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文章 | 統計,教育 | 癌症的誘因

研究發現癌症常由不到10個基因突變造成
21/10/2017

林小春 新華社

 

一項新研究19日説,平均而言,導致一種癌症發生的基因變異數量介于1到10個之間。

  這項發表在新一期美國《細胞》雜志上的研究説,對不同癌症類型,所需的致癌基因突變數量大不相同。比如,肝癌大約需要4個突變,而結腸直腸癌需要10個突變。

  “我們解答了自20世紀50年代以來癌症研究領域一個長期爭論的問題:一個正常細胞需要多少個(基因)突變變成癌細胞?”研究負責人、英國桑格研究所的彼得·坎貝爾在一份聲明中説,“我們的答案是:少數幾個就夠了。”

  研究人員採用分子進化相關方法,對29種癌症的7664個腫瘤樣本進行分析後得出上述結論。

  該研究還發現,這些關鍵性致癌突變幾乎有一半發生在尚未被確定與癌症相關的基因中,説明更多致癌基因仍有待被發現。

 

http://www.cancerresearchuk.org/about-us/cancer-news/

 

‘A handful’ of gene faults can turn a healthy cell cancerous

 

Fewer than 10 errors in the DNA inside cells are enough to drive development of a cancer, according to new estimates. 

Researchers at the Wellcome Trust Sanger Institute found that different types of cancer are triggered by a different number of genetic changes (mutations).

“The most surprising finding from this research was that most genetic faults didn’t harm the cell but rather accumulated over time.” - Dr Nicholas McGranahan, Cancer Research UK

Professor Sir Mike Stratton, director of the institute, said the research shows that a small number of mutated genes are responsible for converting a single normal cell into a cancer cell. The specific genes that are affected vary according to cancer type.

Cancers evolve in a similar way to species, with some genetic faults helping the cell survive, and some holding it back or causing it to die.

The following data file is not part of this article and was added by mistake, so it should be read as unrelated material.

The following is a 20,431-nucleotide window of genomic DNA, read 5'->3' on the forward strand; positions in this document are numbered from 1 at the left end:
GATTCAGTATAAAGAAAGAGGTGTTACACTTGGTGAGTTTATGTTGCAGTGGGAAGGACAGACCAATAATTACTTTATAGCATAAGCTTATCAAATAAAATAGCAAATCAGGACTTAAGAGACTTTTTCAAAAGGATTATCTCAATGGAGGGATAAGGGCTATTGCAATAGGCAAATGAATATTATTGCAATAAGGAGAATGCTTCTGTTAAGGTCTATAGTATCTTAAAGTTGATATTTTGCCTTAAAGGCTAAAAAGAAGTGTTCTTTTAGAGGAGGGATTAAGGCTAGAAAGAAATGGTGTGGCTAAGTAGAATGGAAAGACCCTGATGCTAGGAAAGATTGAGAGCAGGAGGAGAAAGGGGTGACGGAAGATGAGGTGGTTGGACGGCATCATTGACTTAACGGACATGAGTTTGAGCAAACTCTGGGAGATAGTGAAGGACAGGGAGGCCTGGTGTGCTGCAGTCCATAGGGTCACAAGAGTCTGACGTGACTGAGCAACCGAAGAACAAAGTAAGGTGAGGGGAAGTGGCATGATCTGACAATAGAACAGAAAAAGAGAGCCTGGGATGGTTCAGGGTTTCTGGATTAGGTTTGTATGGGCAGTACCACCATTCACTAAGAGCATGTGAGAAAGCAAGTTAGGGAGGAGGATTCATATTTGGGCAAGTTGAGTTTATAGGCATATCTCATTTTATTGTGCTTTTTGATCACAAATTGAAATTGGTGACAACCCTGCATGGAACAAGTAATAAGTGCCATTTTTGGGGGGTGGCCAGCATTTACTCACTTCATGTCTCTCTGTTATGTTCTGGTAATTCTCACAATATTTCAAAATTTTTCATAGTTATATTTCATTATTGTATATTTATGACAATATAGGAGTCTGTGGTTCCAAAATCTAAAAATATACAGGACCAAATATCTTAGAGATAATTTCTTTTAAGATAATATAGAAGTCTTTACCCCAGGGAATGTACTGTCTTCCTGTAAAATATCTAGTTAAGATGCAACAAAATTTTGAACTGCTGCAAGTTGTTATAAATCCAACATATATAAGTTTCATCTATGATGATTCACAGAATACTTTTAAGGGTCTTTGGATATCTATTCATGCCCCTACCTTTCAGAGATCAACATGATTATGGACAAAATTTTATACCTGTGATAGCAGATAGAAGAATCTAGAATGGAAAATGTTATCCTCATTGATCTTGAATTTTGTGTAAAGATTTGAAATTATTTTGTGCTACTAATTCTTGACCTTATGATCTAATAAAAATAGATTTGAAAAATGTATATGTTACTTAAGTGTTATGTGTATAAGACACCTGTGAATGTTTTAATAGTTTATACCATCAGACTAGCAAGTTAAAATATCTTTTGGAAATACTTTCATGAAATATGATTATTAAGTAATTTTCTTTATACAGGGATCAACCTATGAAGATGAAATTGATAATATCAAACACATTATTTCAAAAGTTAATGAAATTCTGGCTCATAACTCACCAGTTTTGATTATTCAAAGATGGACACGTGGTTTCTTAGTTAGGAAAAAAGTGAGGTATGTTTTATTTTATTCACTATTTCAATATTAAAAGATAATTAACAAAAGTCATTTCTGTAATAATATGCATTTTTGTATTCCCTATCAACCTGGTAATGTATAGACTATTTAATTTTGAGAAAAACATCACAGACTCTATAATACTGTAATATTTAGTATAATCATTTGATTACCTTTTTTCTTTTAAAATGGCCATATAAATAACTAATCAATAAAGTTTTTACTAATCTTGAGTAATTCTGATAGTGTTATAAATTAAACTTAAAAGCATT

Dr Nicholas McGranahan, an expert in cancer evolution from the Cancer Research UK Lung Cancer Centre of Excellence at the UCL Cancer Institute, said that using ideas from species evolution can help scientists work out the genetic faults that cause a cancer to grow.

The researchers looked at the patterns of genetic changes of 7,664 tumours spanning 29 types of cancer. They found that on average tumours have around 4 genetic faults that drive them. 

The results are published in the journal Cell(link is external).

Testicular and thyroid cancers were among those that needed the fewest faults to develop (less than 1 on average), while melanoma, bowel and endometrial cancers needed the most (more than 10 on average).

“The most surprising finding from this research was that most genetic faults didn’t harm the cell but rather accumulated over time,” said McGranahan.

While it’s known that hundreds of genes can become faulty and fuel growing cancers, around half of the faults found in the study were in genes that haven’t yet been linked to cancer. 

Stratton said these genes will be the target of future studies. 

“This increasingly precise understanding of the underlying changes that result in cancer provides the foundation for the discovery and use of targeted therapies that treat the disease," he said. 

Dr Peter Campbell, who led the study, said they had addressed a long-standing question. In relation to how many mutations are needed for a normal cell to turn into a cancer cell, “the answer is a small handful”, he said. 

McGranahan added that the ways cancers evolve are complex, and this focuses on one part of the puzzle. 

“Other components such as how DNA is packaged into chromosomes are also key in how a tumour progresses and will need to be looked at to give us a clearer picture of how cancer evolves,” he said.

 

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